Zalmai Azmi the FBI's Chief Information Officer essay

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Zalmai Azmi, the FBI's chief information officer for the last year realized the need for change, even if it would garner political heat, and decided to implement changes to the organization known as the FBI. The change was related to the growing innovation behind technology and the September 11th attacks. The FBI's technological upgrade has been seen by some as lacking efficacy and reliability. Software dilemmas appear to be piling up. The FBI effectively abandoned its custom-built Internet surveillance technology, code name, Carnivore. This software was designed to read e-mails and other online communications in relation to suspected criminals, terrorists and spies, according to bureau oversight reports submitted to Congress.

To remedy the failure of the software, the FBI decided to switch gears and use an unspecified commercial software to eavesdrop on computer traffic where they would pay ISPs to monitor and wiretap their customers, the customers the FBI believes are criminals. As 2002 and 2003 rolled to a close, a toals of thirteen wiretaps were performed without the use of Carnivore which was later renamed: the DCS-1000. Ironically the FBI once said Carnivore outperformed commercial software when in reality, the use of commercial software put Carnivore out of use. From 1998-2000, Carnivore was only used twenty five times.

Each time the FBI makes a mistake with their software inventions, the amount used to pay for it became disclosed. Experts outside of the field suggested the amount per failed experiment was $6-$15 million. Acts like the U.S. Freedom of Information Act allowed groups like the Washington-based Electronic Privacy Information Center, a civil liberties group, to obtain information on the flunked sofware since it was first known in 2000. Bresson, the director of the FBI defended the FBI's decision to use commercial software to wiretap by stating the need for the government to reduce spending and the commercial software becoming unnoticeable by its subscribers.

The backlash from the public from the new information prompted the FBI to revisit a once hoped for solution to data collection and criminal case management, and resurrect the $'170 million dollar baby. Some experts sympathized with the FBI's inability to match the technological growth of the private sector stating the FBI's at first assumed the private sector technology was subpar. Realizing the technology expanded and evolved beyond its scope is what made the descend all the more difficult said Henry H. Perritt Jr., who led an oversight study of Carnivore in 2000.

One of the reasons the FBI was so disinterested in the technolgy the private sector had intially was the possiblity of having their staff not fufill their orders effectively because of lack of communication through some glitch in the system due to faulty private sector sofware. Donald Kerr, who later became CIA's chief gadget-maker said with enthusiasm that Carnivore was ar better than any private sector software. Ironically private sector software took Carnivore's place. So underestimation of private sector software and overestimation of Carnivore's abilities led to the decline of the overall use of FBI generated software.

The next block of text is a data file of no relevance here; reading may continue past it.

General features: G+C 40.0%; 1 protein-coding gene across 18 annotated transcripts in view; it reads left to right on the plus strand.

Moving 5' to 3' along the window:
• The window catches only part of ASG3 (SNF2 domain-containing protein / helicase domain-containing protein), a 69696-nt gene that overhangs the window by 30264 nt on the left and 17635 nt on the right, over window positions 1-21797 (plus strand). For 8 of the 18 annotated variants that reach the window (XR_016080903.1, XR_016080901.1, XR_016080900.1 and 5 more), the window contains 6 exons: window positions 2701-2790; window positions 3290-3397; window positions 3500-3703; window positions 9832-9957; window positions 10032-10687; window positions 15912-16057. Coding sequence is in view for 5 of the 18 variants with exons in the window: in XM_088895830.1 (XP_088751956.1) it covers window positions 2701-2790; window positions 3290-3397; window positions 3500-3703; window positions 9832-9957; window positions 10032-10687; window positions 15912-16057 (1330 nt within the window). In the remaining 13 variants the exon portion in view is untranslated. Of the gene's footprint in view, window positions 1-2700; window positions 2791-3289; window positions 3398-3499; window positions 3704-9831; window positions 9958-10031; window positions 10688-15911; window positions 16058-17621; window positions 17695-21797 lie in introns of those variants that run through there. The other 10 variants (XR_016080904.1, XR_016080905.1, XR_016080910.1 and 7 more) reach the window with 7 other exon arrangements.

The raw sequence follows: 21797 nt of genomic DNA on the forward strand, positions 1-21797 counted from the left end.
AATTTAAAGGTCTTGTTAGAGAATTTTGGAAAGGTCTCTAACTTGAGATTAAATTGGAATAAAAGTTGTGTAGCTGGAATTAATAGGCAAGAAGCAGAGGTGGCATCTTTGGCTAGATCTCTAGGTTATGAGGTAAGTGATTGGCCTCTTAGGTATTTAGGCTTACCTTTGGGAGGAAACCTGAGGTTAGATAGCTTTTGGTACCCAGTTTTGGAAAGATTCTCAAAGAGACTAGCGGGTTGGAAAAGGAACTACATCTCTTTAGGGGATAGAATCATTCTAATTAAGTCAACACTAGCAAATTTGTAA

FBI Virtual Case File = Total Disaster



Due to the attacks of 9/11, the 9/11 commission felt the need to modernize the FBI information network. The modernization failed due to the need for workers to sign, write, and scan by hand the documents into the system daily. Director Robert Mueller of the FBI himself declared the inefficacy of the system upgrade implementation.Another major contributor to the dissatisfaction was the delay in deploying the system to 100%. Only 10% was used y 2004, a far cry from the initial promise of progress. Along with lack of full deployment, lay the hundred of millions of dollars spent on implementing the upgrade (or lack there of).

People like Mueller expressed the country's need for an upgraded system in comparison to the CIA and the NSA, but saw the inherent futility in the flawed system. A major flaw in the FBI's Trilogy technology upgrade program was its utter lack of security and efficacy. A system needs to be secure for it to possess the ability to allow users to share terrorist related information. The program or Virtual Case File system not only was the lackluster centerpiece of the installment, but also cost a whopping $170 million. After the 9/11 attacks, information sharing became priority. Because of the FBI's IT systems outdated nature, people declared a need for improvement leading to a rush to modernize the netowork and create the flawed Virtual Case File.